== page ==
October 2020 ... Retribution Review
I'm not entirely sure where September went, but I think most of it has been spent editing and redrafting my third book in the trilogy (as yet untitled). It's always tempting to think that when you've finished the first draft, that's it. The job is done. But it's rarely the case. Fortunately, I have an excellent editor who has been helping me in this "grand oeuvre" and in a few weeks' time it should be up-to-scratch and ready for proofing.
So, I was much encouraged to read a lovely review of Retribution, my second book in the trilogy. It came from Gill Kaye, Editor of Ingenue, a beautiful magazine which focuses on creative talent around the country. You can read the review here and take a look at the magazine too. If you've not yet read Retribution, you can buy it here.
August 2020 ... Book Sales Update
As we are learning to adapt to our 'new normal', it seems our book buying habits are also being affected. It used to be that Amazon was the Mighty One - fast and reliable when supplying my books - but now it seems it will take them 1-2 months before they can supply. So, whilst the Kindle version is available as from them before, if you'd rather not wait quite so long, can I suggest one of these outlets instead?
Order from Waterstones or other good bookshops local to you so you can collect (and save postage)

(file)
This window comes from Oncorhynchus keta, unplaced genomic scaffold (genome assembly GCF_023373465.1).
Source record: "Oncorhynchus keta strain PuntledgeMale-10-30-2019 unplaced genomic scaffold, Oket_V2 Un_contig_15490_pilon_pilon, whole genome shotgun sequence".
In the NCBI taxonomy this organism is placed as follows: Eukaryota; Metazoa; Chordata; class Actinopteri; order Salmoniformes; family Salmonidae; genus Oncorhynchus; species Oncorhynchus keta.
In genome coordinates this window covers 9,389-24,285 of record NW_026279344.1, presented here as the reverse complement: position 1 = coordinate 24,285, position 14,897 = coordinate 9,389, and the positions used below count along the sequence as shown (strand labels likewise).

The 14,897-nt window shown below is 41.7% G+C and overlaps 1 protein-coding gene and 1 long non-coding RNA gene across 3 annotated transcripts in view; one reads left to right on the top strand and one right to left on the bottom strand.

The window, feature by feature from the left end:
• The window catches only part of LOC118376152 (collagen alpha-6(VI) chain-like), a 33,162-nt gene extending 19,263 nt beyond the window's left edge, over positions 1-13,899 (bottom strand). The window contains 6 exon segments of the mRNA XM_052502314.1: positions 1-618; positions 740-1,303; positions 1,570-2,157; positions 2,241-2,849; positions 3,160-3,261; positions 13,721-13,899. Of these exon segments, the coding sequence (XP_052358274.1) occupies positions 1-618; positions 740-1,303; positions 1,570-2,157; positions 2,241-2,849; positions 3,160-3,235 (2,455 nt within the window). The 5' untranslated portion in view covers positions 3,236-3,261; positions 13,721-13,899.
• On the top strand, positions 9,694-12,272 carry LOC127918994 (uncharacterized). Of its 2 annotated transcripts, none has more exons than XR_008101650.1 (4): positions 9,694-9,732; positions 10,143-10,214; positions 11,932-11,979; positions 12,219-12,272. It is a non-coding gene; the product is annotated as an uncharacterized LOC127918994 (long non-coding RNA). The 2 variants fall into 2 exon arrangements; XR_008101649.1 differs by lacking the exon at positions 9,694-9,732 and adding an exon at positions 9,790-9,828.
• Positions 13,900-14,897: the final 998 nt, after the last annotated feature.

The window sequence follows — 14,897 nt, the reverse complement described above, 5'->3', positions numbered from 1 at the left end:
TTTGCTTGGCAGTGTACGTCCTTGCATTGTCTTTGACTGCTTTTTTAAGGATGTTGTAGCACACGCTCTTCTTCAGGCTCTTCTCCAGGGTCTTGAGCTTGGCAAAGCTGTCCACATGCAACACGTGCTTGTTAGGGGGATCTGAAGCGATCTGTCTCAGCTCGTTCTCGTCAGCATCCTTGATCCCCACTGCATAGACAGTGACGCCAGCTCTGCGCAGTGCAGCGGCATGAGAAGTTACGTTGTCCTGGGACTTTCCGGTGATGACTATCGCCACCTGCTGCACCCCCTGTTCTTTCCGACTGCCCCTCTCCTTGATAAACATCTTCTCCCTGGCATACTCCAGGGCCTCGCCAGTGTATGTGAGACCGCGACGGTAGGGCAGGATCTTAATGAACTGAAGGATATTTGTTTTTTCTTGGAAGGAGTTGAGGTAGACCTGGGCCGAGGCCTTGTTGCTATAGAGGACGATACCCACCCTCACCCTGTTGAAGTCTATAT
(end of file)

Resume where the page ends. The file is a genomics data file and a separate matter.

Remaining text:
If you are local to Lewes, then Sussex Stationers (01273 477481) also hold both books in stock. Last week one customer bought 6 copies to give to her friends. Thank you!
Direct from me, by emailing me at email@example.com.
I hope that helps until Amazon are back to the 'old normal'!
July 2020 ...
Lewes family: Son Hanged at Tyburn for Smuggling (1747)
When I published a list of real local smugglers in Retribution, one of whom
was named John Ashcraft of Bishopstone, I wondered if there might be members
of their families still to be found in the Lewes district today. Little did I expect
to hear from a family with such a dramatic and poignant history.
Diane Hodges of Maidstone contacted me to say she had found, in her genealogy investigations, her great grandparent x 6, Richard Ashcroft, a convicted smuggler who had suffered the misfortune of being hanged at Tyburn following a spell in Newgate prison.
Richard Ashcroft, 44, was born in Bishopstone; his parents were from Lewes. In 1747 he was convicted at the Old Bailey of being a smuggler and sentenced to death. He had been caught in the company of 30 armed men who had gathered in Eastbourne intending to carry away goods on which duty had not been paid.
Richard Ashcroft (sometimes known as Ashcraft) was a fisherman operating from Bishopstone where he lived with his wife, Jenny (nee Hide), and their seven children. Jenny died in childbirth, in the same year that Richard was hanged, leaving seven orphaned children to the mercy of their native parish.
In the court records Richard maintained that he had fallen in with the smuggling community whilst drinking in local pubs. His neighbours declared him to be a quiet, harmless man. The transcript of his trial implied that he was not a hardened criminal, but an unfortunate recent participant who did not bear firearms and had only fallen in with the smugglers as drinking companions. He declared that he just happened to be in Eastbourne on the day when the 30 smugglers met a party of five excise officers as they were trying to carry away goods with duty unpaid.